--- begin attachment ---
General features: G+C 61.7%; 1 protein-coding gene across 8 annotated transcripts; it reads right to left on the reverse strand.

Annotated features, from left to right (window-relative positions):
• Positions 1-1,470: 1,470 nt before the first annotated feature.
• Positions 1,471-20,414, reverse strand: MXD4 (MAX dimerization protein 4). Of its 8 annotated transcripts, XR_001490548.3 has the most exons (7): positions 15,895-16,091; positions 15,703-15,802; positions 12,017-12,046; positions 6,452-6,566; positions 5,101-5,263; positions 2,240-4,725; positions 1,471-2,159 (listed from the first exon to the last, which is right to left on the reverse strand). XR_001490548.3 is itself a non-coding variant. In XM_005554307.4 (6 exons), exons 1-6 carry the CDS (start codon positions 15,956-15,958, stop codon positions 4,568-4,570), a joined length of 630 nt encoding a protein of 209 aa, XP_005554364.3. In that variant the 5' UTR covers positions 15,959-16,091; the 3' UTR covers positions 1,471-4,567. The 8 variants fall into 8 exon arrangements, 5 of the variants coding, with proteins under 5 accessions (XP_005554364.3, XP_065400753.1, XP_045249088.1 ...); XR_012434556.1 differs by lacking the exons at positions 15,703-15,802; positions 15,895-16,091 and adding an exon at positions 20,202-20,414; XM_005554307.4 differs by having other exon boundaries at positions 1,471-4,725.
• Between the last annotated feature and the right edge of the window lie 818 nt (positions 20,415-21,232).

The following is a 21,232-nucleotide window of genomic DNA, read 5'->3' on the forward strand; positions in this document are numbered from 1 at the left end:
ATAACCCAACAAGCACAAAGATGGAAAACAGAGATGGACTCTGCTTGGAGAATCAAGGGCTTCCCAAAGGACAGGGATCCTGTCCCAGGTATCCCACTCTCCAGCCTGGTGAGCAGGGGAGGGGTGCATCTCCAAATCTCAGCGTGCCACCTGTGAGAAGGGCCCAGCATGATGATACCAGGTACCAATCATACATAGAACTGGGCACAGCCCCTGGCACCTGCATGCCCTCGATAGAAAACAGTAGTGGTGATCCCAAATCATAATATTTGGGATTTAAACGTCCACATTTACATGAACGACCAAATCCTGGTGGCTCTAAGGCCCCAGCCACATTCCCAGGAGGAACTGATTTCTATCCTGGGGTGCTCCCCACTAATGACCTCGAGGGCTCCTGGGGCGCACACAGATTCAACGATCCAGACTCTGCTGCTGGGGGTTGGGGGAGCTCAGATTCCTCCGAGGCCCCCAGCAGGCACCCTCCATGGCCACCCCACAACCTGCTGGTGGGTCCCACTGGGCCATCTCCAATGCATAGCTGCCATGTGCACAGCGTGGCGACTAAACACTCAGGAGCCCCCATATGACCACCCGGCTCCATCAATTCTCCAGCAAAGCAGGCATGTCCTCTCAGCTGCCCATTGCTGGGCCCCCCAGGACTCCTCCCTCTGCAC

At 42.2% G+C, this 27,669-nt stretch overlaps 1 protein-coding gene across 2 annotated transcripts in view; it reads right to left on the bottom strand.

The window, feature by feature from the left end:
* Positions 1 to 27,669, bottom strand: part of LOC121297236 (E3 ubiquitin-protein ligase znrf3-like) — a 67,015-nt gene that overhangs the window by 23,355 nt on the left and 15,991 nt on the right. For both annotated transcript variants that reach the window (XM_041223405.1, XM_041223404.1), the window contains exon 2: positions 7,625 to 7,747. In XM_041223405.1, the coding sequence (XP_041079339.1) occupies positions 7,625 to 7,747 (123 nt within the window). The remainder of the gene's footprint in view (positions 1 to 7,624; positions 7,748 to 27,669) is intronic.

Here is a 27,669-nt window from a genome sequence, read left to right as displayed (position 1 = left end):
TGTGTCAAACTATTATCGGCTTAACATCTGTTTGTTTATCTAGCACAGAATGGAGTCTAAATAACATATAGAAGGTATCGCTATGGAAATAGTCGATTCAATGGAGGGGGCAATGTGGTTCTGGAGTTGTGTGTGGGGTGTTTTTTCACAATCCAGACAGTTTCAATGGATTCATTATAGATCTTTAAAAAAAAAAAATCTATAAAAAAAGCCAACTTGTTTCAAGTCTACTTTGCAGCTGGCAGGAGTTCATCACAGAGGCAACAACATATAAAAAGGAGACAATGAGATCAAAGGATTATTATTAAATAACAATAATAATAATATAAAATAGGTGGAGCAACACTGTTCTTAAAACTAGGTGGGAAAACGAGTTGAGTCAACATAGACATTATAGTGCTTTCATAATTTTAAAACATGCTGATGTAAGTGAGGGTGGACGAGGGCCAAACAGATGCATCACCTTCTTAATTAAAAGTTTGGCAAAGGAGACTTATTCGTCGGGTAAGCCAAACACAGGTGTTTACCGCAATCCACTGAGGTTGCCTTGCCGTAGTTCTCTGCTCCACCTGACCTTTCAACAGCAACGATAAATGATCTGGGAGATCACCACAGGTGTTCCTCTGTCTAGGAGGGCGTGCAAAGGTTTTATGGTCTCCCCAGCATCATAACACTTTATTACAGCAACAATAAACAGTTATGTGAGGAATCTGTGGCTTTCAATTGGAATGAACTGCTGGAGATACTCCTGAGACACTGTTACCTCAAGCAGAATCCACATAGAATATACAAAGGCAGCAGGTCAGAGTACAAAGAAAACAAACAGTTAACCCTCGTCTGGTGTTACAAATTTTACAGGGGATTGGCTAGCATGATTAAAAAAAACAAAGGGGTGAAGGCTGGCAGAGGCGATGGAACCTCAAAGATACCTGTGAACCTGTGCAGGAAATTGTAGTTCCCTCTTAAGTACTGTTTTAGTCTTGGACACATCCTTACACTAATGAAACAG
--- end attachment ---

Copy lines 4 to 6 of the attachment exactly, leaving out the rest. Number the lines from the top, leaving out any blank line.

• Positions 1,471-20,414, reverse strand: MXD4 (MAX dimerization protein 4). Of its 8 annotated transcripts, XR_001490548.3 has the most exons (7): positions 15,895-16,091; positions 15,703-15,802; positions 12,017-12,046; positions 6,452-6,566; positions 5,101-5,263; positions 2,240-4,725; positions 1,471-2,159 (listed from the first exon to the last, which is right to left on the reverse strand). XR_001490548.3 is itself a non-coding variant. In XM_005554307.4 (6 exons), exons 1-6 carry the CDS (start codon positions 15,956-15,958, stop codon positions 4,568-4,570), a joined length of 630 nt encoding a protein of 209 aa, XP_005554364.3. In that variant the 5' UTR covers positions 15,959-16,091; the 3' UTR covers positions 1,471-4,567. The 8 variants fall into 8 exon arrangements, 5 of the variants coding, with proteins under 5 accessions (XP_005554364.3, XP_065400753.1, XP_045249088.1 ...); XR_012434556.1 differs by lacking the exons at positions 15,703-15,802; positions 15,895-16,091 and adding an exon at positions 20,202-20,414; XM_005554307.4 differs by having other exon boundaries at positions 1,471-4,725.
• Between the last annotated feature and the right edge of the window lie 818 nt (positions 20,415-21,232).

The following is a 21,232-nucleotide window of genomic DNA, read 5'->3' on the forward strand; positions in this document are numbered from 1 at the left end: